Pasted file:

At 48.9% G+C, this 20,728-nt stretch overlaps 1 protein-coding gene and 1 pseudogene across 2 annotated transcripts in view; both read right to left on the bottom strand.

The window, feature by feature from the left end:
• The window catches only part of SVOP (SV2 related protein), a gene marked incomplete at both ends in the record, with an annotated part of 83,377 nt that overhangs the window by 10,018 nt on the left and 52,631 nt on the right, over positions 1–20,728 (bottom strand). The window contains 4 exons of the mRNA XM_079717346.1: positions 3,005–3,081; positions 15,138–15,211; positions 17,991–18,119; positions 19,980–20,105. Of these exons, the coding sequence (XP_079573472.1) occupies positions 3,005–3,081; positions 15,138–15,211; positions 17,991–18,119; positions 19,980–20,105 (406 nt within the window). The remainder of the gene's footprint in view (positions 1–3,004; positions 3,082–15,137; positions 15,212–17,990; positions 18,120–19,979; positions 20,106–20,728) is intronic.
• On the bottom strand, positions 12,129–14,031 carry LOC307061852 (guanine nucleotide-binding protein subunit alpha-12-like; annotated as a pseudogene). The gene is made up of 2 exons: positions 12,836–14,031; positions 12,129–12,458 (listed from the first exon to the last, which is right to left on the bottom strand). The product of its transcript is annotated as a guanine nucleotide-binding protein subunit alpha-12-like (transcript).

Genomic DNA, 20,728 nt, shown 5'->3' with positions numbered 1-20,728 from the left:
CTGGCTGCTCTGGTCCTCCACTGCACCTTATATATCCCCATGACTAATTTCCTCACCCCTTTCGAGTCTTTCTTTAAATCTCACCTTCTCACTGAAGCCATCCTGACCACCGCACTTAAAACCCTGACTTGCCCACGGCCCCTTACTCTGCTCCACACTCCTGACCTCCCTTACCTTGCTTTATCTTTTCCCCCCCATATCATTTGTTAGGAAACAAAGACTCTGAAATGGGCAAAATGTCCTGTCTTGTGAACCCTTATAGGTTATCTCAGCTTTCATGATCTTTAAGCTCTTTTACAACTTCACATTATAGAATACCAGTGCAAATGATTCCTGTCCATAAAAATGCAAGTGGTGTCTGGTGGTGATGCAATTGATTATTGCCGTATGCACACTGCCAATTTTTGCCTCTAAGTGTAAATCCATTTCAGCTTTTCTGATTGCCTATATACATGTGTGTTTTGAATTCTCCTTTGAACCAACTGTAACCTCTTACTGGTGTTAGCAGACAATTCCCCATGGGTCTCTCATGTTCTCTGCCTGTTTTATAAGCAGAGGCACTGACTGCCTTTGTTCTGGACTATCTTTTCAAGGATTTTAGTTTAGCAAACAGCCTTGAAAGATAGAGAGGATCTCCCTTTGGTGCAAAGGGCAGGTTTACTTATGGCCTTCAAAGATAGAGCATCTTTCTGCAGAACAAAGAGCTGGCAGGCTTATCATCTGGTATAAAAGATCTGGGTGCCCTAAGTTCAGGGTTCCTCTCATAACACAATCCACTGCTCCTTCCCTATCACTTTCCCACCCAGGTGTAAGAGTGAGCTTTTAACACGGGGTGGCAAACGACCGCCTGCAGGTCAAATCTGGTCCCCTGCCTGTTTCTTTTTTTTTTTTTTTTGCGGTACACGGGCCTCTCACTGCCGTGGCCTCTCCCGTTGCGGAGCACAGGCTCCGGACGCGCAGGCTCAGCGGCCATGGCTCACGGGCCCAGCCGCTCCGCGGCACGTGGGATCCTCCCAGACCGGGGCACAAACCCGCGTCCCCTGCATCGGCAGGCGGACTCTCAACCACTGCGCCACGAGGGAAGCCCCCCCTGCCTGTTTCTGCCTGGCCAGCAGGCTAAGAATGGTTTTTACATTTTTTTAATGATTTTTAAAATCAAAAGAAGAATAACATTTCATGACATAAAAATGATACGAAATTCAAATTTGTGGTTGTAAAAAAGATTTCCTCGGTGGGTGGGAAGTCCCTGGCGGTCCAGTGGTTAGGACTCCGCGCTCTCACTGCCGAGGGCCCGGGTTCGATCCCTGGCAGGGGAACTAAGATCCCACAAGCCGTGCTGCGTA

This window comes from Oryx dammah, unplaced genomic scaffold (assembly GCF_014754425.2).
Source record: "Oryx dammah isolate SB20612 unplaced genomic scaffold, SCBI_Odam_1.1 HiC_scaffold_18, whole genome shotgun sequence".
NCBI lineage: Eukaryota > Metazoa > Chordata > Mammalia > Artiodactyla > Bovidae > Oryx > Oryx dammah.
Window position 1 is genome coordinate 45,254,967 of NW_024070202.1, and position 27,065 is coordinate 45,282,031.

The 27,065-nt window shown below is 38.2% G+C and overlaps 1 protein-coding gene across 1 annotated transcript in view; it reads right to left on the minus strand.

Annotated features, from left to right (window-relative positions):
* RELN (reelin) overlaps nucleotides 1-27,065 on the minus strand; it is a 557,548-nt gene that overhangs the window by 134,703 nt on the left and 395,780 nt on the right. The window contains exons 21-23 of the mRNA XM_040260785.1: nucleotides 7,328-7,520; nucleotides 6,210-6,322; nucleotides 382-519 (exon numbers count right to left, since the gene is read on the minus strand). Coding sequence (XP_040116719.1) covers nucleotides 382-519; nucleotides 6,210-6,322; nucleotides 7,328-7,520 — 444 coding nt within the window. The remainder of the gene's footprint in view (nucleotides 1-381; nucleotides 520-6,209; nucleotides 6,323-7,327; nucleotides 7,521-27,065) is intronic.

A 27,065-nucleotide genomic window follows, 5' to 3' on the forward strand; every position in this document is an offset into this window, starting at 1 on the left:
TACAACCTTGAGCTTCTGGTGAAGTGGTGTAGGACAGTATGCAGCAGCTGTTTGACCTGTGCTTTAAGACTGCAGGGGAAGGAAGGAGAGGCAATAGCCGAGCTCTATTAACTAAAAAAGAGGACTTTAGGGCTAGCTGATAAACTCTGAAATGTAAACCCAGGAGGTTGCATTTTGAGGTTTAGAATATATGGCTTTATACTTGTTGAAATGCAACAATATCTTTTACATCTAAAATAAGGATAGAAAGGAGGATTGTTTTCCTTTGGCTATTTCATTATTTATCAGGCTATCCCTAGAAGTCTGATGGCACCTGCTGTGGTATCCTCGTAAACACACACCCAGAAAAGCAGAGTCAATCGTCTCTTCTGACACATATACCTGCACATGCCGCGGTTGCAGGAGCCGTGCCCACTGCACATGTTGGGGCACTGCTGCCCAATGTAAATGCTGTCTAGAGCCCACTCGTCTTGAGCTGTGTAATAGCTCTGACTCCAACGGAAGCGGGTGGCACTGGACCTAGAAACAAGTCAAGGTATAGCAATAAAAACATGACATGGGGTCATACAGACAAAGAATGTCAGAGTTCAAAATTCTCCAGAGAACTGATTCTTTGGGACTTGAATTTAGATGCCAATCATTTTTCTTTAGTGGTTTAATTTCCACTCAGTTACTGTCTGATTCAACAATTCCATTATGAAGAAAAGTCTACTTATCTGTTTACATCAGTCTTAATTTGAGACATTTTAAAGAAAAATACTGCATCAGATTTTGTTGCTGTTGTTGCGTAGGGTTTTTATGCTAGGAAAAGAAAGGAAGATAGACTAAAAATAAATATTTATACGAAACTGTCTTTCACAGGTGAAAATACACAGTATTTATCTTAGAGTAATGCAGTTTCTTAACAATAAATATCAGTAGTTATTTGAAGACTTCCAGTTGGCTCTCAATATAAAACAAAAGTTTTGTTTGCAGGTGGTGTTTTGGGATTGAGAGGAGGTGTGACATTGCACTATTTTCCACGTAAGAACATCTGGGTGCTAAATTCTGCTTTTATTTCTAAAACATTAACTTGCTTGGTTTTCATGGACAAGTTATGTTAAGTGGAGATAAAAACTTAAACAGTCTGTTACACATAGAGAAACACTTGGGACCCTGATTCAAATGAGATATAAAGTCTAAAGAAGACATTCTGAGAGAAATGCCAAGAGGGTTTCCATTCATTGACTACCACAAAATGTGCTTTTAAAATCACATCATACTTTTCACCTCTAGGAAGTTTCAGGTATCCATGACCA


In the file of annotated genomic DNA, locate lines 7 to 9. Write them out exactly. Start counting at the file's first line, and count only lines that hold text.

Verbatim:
This window comes from Oryx dammah, unplaced genomic scaffold (assembly GCF_014754425.2).
Source record: "Oryx dammah isolate SB20612 unplaced genomic scaffold, SCBI_Odam_1.1 HiC_scaffold_18, whole genome shotgun sequence".
NCBI lineage: Eukaryota > Metazoa > Chordata > Mammalia > Artiodactyla > Bovidae > Oryx > Oryx dammah.